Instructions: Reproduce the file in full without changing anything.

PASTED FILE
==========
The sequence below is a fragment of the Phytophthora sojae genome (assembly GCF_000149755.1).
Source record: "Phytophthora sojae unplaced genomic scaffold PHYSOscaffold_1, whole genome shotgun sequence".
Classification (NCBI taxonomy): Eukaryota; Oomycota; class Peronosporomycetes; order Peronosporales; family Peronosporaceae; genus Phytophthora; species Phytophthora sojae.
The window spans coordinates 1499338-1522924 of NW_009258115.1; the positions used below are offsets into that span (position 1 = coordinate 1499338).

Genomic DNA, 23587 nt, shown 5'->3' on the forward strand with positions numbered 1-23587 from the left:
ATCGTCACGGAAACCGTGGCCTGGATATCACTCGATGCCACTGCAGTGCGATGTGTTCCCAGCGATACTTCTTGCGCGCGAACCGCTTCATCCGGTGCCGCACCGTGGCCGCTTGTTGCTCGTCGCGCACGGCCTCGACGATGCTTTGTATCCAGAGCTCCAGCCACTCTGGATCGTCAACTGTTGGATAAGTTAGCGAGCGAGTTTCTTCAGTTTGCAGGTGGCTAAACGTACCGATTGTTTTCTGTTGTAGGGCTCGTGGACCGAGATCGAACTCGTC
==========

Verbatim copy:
The sequence below is a fragment of the Phytophthora sojae genome (assembly GCF_000149755.1).
Source record: "Phytophthora sojae unplaced genomic scaffold PHYSOscaffold_1, whole genome shotgun sequence".
Classification (NCBI taxonomy): Eukaryota; Oomycota; class Peronosporomycetes; order Peronosporales; family Peronosporaceae; genus Phytophthora; species Phytophthora sojae.
The window spans coordinates 1499338-1522924 of NW_009258115.1; the positions used below are offsets into that span (position 1 = coordinate 1499338).

Genomic DNA, 23587 nt, shown 5'->3' on the forward strand with positions numbered 1-23587 from the left:
ATCGTCACGGAAACCGTGGCCTGGATATCACTCGATGCCACTGCAGTGCGATGTGTTCCCAGCGATACTTCTTGCGCGCGAACCGCTTCATCCGGTGCCGCACCGTGGCCGCTTGTTGCTCGTCGCGCACGGCCTCGACGATGCTTTGTATCCAGAGCTCCAGCCACTCTGGATCGTCAACTGTTGGATAAGTTAGCGAGCGAGTTTCTTCAGTTTGCAGGTGGCTAAACGTACCGATTGTTTTCTGTTGTAGGGCTCGTGGACCGAGATCGAACTCGTC